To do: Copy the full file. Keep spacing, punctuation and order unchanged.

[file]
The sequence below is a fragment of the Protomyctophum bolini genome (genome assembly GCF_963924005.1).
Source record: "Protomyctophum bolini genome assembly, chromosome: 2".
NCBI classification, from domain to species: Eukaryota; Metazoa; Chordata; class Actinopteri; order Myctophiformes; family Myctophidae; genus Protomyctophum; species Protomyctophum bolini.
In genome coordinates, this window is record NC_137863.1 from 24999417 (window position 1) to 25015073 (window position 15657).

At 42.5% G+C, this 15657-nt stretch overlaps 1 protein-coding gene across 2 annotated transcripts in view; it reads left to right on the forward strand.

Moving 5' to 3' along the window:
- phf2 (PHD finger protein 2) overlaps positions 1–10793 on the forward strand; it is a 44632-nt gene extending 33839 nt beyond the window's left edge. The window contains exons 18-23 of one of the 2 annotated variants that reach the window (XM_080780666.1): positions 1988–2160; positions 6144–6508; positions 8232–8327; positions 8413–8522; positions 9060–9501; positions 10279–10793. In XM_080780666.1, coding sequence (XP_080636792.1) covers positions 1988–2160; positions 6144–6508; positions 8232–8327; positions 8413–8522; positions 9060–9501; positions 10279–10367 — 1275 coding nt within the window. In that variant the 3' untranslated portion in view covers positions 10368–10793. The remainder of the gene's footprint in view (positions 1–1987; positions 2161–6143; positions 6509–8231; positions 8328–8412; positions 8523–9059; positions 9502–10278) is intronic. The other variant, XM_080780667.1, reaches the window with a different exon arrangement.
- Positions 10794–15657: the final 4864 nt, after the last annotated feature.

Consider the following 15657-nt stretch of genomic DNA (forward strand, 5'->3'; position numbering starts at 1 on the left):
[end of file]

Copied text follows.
The sequence below is a fragment of the Protomyctophum bolini genome (genome assembly GCF_963924005.1).
Source record: "Protomyctophum bolini genome assembly, chromosome: 2".
NCBI classification, from domain to species: Eukaryota; Metazoa; Chordata; class Actinopteri; order Myctophiformes; family Myctophidae; genus Protomyctophum; species Protomyctophum bolini.
In genome coordinates, this window is record NC_137863.1 from 24999417 (window position 1) to 25015073 (window position 15657).

At 42.5% G+C, this 15657-nt stretch overlaps 1 protein-coding gene across 2 annotated transcripts in view; it reads left to right on the forward strand.

Moving 5' to 3' along the window:
- phf2 (PHD finger protein 2) overlaps positions 1–10793 on the forward strand; it is a 44632-nt gene extending 33839 nt beyond the window's left edge. The window contains exons 18-23 of one of the 2 annotated variants that reach the window (XM_080780666.1): positions 1988–2160; positions 6144–6508; positions 8232–8327; positions 8413–8522; positions 9060–9501; positions 10279–10793. In XM_080780666.1, coding sequence (XP_080636792.1) covers positions 1988–2160; positions 6144–6508; positions 8232–8327; positions 8413–8522; positions 9060–9501; positions 10279–10367 — 1275 coding nt within the window. In that variant the 3' untranslated portion in view covers positions 10368–10793. The remainder of the gene's footprint in view (positions 1–1987; positions 2161–6143; positions 6509–8231; positions 8328–8412; positions 8523–9059; positions 9502–10278) is intronic. The other variant, XM_080780667.1, reaches the window with a different exon arrangement.
- Positions 10794–15657: the final 4864 nt, after the last annotated feature.

Consider the following 15657-nt stretch of genomic DNA (forward strand, 5'->3'; position numbering starts at 1 on the left):